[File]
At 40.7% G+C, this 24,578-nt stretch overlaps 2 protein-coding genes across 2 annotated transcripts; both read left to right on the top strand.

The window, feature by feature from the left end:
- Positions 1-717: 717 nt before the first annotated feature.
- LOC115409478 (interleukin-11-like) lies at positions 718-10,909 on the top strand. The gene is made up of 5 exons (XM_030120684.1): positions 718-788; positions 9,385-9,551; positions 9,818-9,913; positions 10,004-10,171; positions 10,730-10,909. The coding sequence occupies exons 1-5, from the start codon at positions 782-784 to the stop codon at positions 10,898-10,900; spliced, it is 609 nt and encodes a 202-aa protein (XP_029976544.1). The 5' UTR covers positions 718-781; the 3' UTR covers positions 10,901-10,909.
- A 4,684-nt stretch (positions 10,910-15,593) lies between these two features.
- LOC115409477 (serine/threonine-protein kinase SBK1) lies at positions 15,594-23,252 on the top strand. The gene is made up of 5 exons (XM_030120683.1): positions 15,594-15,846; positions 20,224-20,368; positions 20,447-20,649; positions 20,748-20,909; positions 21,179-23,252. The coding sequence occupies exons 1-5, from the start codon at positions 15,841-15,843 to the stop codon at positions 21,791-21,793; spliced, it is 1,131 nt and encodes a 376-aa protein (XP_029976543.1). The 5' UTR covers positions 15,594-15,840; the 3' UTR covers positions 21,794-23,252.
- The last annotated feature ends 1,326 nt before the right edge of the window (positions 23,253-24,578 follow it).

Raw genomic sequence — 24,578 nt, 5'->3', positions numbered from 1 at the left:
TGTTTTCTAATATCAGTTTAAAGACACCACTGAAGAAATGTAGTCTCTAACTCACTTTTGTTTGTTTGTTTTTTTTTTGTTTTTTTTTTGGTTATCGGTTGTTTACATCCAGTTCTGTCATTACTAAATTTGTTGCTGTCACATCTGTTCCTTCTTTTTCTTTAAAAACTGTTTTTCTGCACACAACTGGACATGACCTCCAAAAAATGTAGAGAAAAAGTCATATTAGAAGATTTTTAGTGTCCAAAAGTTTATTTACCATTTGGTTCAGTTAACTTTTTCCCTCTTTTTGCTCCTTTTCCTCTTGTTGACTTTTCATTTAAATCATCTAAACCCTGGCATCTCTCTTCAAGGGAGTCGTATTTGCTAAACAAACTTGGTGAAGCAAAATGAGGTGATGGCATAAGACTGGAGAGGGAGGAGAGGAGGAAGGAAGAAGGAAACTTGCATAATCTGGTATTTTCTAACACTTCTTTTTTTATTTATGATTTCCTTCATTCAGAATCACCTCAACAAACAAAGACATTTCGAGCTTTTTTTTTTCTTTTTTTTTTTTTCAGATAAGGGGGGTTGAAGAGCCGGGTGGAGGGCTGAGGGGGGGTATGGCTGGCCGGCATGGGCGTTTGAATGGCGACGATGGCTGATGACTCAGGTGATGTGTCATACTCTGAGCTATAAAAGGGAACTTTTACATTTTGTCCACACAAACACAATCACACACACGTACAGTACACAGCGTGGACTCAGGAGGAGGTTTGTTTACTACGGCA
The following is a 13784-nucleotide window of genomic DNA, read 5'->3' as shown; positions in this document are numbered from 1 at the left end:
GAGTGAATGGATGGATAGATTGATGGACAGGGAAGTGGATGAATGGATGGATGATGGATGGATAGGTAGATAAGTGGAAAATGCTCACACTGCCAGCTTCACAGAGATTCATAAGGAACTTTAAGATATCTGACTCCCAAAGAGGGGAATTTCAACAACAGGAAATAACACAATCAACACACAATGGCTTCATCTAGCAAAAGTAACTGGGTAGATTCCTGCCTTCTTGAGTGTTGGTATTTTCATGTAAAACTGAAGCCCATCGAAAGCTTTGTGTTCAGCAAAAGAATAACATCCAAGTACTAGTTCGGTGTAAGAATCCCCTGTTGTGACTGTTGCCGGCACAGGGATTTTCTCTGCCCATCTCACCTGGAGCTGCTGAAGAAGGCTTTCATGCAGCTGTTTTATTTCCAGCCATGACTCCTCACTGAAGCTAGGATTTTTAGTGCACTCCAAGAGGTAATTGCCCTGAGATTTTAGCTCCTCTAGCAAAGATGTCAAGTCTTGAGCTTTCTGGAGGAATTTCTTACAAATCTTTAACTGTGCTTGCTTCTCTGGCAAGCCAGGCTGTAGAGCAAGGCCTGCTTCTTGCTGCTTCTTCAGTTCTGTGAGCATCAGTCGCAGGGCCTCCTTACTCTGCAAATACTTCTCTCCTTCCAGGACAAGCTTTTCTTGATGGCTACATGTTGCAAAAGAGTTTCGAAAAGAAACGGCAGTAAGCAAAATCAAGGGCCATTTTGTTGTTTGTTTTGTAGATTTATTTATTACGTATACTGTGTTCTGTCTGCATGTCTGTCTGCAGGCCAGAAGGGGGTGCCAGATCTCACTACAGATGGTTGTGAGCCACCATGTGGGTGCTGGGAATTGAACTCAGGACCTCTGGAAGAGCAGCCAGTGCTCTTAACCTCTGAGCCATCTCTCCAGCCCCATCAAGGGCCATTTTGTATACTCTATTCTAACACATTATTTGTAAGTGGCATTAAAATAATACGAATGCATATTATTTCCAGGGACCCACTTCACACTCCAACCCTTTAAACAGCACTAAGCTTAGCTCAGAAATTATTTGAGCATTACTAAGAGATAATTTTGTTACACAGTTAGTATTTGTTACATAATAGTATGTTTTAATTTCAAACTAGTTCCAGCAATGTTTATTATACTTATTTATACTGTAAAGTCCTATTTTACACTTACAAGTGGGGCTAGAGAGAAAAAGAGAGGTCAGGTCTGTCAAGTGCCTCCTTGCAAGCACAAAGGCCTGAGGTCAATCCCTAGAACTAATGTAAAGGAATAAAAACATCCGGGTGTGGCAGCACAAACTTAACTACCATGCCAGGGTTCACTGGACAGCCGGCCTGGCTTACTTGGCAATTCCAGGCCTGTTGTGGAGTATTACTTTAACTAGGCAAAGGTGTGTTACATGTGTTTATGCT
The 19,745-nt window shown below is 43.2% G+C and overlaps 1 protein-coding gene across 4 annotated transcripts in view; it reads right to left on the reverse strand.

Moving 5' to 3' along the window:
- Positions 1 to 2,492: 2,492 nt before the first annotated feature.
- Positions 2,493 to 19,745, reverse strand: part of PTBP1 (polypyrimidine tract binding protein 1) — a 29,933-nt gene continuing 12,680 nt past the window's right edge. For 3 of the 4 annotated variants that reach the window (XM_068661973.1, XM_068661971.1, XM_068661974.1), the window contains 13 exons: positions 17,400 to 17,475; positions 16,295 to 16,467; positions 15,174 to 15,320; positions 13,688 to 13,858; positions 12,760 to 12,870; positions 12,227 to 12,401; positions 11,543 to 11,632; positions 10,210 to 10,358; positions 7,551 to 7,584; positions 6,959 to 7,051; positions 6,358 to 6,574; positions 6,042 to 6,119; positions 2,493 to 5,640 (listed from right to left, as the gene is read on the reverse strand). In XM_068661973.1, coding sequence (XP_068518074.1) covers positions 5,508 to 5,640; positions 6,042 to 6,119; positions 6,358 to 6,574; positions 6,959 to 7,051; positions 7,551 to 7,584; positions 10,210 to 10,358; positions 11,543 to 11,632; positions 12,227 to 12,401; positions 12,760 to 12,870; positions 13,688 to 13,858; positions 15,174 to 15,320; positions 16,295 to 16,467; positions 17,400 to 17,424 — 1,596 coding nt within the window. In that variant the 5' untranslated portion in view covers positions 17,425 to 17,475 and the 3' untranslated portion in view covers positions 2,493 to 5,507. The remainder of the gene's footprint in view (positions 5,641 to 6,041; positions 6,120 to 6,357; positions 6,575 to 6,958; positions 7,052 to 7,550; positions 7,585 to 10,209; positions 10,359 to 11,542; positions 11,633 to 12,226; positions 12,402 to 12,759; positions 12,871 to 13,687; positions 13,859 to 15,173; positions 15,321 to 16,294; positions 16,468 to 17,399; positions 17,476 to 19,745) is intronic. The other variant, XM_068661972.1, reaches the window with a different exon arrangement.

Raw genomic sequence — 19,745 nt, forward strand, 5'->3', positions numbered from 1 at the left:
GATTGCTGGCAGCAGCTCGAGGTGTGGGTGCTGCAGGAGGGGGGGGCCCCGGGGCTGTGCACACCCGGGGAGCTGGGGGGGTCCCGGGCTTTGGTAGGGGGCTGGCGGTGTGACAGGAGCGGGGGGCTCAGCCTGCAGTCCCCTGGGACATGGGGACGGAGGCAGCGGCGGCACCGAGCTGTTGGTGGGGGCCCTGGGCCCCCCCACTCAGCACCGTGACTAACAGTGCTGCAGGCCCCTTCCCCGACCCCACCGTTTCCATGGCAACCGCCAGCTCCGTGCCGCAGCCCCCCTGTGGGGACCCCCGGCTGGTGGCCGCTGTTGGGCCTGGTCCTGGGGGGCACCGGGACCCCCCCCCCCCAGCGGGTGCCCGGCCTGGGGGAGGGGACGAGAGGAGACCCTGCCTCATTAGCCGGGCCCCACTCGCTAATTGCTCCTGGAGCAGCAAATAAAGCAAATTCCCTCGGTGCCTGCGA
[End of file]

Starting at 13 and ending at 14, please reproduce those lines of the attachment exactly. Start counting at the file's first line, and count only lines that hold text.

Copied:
Moving 5' to 3' along the window:
- Positions 1 to 2,492: 2,492 nt before the first annotated feature.